Thursday

Ann Ross
Tai Chi
9:30–10:30
Fellowship Hall or Youth Room

Tai Chi is a slow-moving meditation to improve health, balance, and spirit. From the gentle practice of postures, you will learn about your physical and spiritual center.  This class is geared toward continuing students.

Philosophy of  Government
Fredrica Rice
9:30-10:45
Room B4

Why are theories about human nature and about government always connected?  What are the two big questions of political philosophy?  What do we expect governments to do for us?  We will look at theories from Plato to Rousseau to Marx and the present and discuss the role of government in our lives.
There is a $10 copying fee payable to the instructor.

Selected Stories by Anton Chekhov
Jim Leonard
9:15-10:45
Room B2

Widely considered the world’s greatest short story author, Anton Chekov wrote hundreds of tales depicting Russian life.  His characters are ordinary people, both clerks and clerics, peasants and pensioners.  But his stories are compassionate — no sermonizing, no heroes.  Among the stories we’ll read are Gooseberries, Ward No. 6, Peasants, The Student, the Bishop, About Love, Gusev, and 12 more.

The text for this class is Selected Stories of Anton Chekhov, Modern Library 2000, paperback.  Translated by Richard Pevear and Larissa Volokhonsky.
Class Limit: 20

Thomas Mann’s Dr Faustus
Bruce Bigley
11:00-12:30
Room B2

In his last completed novel, Thomas Mann, living in exile in Los Angeles,  responds to the rise of the National Socialism in Germany and to World War II.   His Faust figure is Dr. Adrian Leverkuhn, a composer, loosely based on Schönberg, who makes his pact with infernal powers to achieve breakthroughs in modern music.

Text is available from  new, used, and on-line. bookstores, as well as the library.  Of the two translations, I prefer the Woods  to Lowe-Porter, but either is adequate.
Class Limit: 25 

Intermediate Piano Keyboarding
Jeanne Bryan
11:00-12:15
Room B5

Piano keyboarding theory for intermediate students who have previously taken piano keyboarding and have knowledge of note-reading and piano keys. Enrollment of new students requires Instructor’s approval — please contact LLC office to discuss.

Henrik Ibsen, Father of Modern Drama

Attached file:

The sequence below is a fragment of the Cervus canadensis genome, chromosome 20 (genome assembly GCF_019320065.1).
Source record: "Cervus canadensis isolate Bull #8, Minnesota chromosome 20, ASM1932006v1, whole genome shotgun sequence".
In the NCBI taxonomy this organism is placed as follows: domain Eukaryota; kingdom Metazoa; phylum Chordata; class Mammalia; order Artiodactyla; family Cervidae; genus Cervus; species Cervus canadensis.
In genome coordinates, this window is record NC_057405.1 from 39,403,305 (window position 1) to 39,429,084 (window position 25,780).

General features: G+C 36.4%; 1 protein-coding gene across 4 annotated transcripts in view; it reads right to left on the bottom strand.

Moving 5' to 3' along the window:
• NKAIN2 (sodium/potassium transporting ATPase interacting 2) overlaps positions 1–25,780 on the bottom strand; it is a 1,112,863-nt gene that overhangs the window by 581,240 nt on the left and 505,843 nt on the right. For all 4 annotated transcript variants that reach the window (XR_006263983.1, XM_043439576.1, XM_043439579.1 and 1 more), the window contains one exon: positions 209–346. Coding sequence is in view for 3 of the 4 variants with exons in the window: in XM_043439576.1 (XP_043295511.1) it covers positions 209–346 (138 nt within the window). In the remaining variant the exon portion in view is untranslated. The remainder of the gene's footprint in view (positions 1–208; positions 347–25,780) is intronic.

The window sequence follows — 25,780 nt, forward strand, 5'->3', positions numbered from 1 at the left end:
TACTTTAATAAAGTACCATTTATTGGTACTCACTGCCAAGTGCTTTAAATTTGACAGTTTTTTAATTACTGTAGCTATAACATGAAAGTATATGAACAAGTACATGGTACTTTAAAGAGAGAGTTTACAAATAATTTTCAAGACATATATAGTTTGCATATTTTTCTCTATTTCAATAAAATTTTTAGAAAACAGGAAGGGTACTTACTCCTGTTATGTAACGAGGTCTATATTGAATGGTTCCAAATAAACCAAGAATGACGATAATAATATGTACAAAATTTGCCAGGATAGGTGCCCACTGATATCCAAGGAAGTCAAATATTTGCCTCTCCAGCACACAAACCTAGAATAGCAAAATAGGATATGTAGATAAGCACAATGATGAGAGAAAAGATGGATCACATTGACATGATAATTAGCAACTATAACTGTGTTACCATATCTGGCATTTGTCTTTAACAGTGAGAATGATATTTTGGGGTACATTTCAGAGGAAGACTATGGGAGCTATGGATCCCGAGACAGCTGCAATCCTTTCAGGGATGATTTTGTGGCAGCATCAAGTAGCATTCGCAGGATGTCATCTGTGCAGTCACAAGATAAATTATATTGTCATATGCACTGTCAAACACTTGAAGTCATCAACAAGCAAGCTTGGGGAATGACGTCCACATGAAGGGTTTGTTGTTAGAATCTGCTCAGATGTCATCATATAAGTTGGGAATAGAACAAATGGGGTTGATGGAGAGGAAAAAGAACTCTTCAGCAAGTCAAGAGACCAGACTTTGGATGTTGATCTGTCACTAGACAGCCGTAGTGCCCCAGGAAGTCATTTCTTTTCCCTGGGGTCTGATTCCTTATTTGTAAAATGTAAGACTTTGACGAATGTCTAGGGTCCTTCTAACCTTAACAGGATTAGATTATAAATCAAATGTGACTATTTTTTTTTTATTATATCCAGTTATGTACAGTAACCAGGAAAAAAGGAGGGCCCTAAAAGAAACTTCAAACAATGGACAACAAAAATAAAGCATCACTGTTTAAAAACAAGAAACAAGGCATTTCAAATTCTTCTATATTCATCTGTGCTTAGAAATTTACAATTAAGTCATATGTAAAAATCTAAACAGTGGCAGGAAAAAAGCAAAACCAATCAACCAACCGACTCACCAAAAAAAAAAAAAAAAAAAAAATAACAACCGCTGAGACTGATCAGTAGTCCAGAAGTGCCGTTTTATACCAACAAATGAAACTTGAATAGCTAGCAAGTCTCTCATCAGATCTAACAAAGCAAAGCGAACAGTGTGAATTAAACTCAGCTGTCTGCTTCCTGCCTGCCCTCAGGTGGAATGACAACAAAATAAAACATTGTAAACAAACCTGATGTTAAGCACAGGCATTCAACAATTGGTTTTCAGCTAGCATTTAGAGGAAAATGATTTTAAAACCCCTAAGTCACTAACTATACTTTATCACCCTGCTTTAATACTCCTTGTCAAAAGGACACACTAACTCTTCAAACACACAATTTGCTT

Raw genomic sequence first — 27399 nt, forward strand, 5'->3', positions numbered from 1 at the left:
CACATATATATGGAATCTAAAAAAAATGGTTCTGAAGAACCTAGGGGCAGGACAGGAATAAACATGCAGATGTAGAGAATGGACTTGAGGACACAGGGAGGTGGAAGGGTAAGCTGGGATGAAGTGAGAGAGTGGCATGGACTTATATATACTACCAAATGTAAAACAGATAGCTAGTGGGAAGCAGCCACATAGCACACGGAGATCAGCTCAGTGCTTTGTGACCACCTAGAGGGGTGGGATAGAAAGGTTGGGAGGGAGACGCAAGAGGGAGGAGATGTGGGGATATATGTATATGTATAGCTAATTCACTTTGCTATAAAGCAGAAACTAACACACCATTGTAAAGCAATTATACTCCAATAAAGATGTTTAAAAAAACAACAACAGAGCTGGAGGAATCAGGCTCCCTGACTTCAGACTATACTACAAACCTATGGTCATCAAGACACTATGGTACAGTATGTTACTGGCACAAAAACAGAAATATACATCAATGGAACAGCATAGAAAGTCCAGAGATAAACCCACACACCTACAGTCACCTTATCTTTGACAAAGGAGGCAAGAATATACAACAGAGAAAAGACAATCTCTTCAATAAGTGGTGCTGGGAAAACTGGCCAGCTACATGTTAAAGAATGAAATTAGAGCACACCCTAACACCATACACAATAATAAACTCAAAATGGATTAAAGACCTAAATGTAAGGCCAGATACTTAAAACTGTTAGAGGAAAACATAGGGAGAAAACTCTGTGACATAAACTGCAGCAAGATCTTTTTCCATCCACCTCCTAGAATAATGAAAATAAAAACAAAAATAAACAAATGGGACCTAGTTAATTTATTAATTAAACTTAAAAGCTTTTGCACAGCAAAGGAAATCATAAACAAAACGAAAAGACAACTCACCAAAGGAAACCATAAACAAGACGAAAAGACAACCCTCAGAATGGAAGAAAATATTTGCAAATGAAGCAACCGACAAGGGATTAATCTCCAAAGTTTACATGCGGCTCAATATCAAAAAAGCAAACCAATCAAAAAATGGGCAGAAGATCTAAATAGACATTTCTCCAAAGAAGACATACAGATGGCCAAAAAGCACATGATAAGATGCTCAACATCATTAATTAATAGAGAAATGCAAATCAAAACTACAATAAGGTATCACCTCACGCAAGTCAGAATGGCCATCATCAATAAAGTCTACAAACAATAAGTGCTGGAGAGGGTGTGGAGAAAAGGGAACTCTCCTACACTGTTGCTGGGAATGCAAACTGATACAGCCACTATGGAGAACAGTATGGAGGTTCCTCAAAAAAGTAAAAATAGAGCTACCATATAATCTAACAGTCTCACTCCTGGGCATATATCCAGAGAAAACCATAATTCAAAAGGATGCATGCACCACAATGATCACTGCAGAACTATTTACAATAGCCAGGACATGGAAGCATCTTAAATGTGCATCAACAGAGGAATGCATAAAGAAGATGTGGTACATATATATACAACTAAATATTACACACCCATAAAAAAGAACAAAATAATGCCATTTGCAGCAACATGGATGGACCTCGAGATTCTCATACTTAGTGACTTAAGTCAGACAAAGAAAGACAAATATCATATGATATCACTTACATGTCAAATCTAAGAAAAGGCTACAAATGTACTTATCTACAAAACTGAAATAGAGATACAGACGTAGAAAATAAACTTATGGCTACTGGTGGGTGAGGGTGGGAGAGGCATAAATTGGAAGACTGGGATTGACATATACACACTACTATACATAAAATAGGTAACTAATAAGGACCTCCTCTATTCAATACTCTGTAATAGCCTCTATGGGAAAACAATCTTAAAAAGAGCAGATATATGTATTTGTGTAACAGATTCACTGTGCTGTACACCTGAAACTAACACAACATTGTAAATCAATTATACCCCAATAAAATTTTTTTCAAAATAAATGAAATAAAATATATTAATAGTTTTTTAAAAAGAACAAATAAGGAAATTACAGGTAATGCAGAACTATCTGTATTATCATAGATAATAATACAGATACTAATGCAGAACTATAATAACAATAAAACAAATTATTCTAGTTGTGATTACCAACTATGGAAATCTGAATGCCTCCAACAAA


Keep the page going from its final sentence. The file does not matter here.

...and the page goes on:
Bruce Bigley
1:00-2:30
Room B4

A reading of Ibsen’s Pillars of Society, Doll’s House, and Ghosts. These three plays established Ibsen, who was already well known in Scandinavia, as a figure of world importance and established what has become the dominant mode of the modern realist play.    Students will need to find copies of the plays.   Note that Ibsen’s plays are published in collections, and you won’t necessarily find all three of these plays in the same volume.   Look for Ibsen, not the play title.  There are many translations, and those you are likely to encounter are adequate.  Pillars of Society will be the hardest to find, and the one we will spend the least time on.  Parts 2 and 3 to follow in winter and spring.
Class Limit:  25

Watercolor Basics
Cecile Disenhouse
11:00-1:00
Room B4

Same as Session 1 (see Wednesday class description)
Class Limit: 25

Creative Writing
Vel Gerth
11:00-12:45
Room 1-J

Write spontaneously through prompts, outline, or from lines of poetry and prose. No corrections of work, only praise for a word or line. We learn by doing and creating, and encourage each other to write in our unique voices.
Class Limit: 15

Watercolor Basics
Cecile Disenhouse
1:15-3:15
Session 3
Room B4

Same as Session 1 (see Wednesday class description)
Class Limit: 25

Film: Problem, We Have a  Huston
Jim Mohundro
1:00-3:30
Room B5

The earliest dynasty was the Ming Dynasty, in which Ming the Merciless invented the Ming vase, and the patent’s profits enabled him and his daughter, Princess Aura to rule the Planet Mongo — until their reign was ended by Flash Gordon and his beautiful companion, Dale Arden. Then the Barrymores, Redgraves and Hustons came to films, and Drew’s, Vanessa’s and Angelica’s acting chops continue to represent their clans.

  • Dodsworth (1936, 101 minutes)
  • The Maltese Falcon (1941, 100 minutes)
  • The Treasure of the Sierra Madre (1948, 126 minutes) The Asphalt Jungle (1950, 112 minutes)
  • Moulin Rouge (1952, 119 minutes)
  • Beat the Devil (1953, 89 minutes)
  • The Man Who Would be King (1975, 129 minutes) Prizzi’s Honor (1985, 130 minutes)

There will be an optional class discussion following each film.

Each film will include subtitles or closed captioning as an aid for the hearing impaired.

Women and Poetry in Daily Living
Margot Dick
1:30-3:30
Room 1-J

A peaceful oasis for sharing poetry from international writers and our own hand and heart if we are so inclined. A safe place for women to express and let their voices be heard with love of language, insight, humor and observation.

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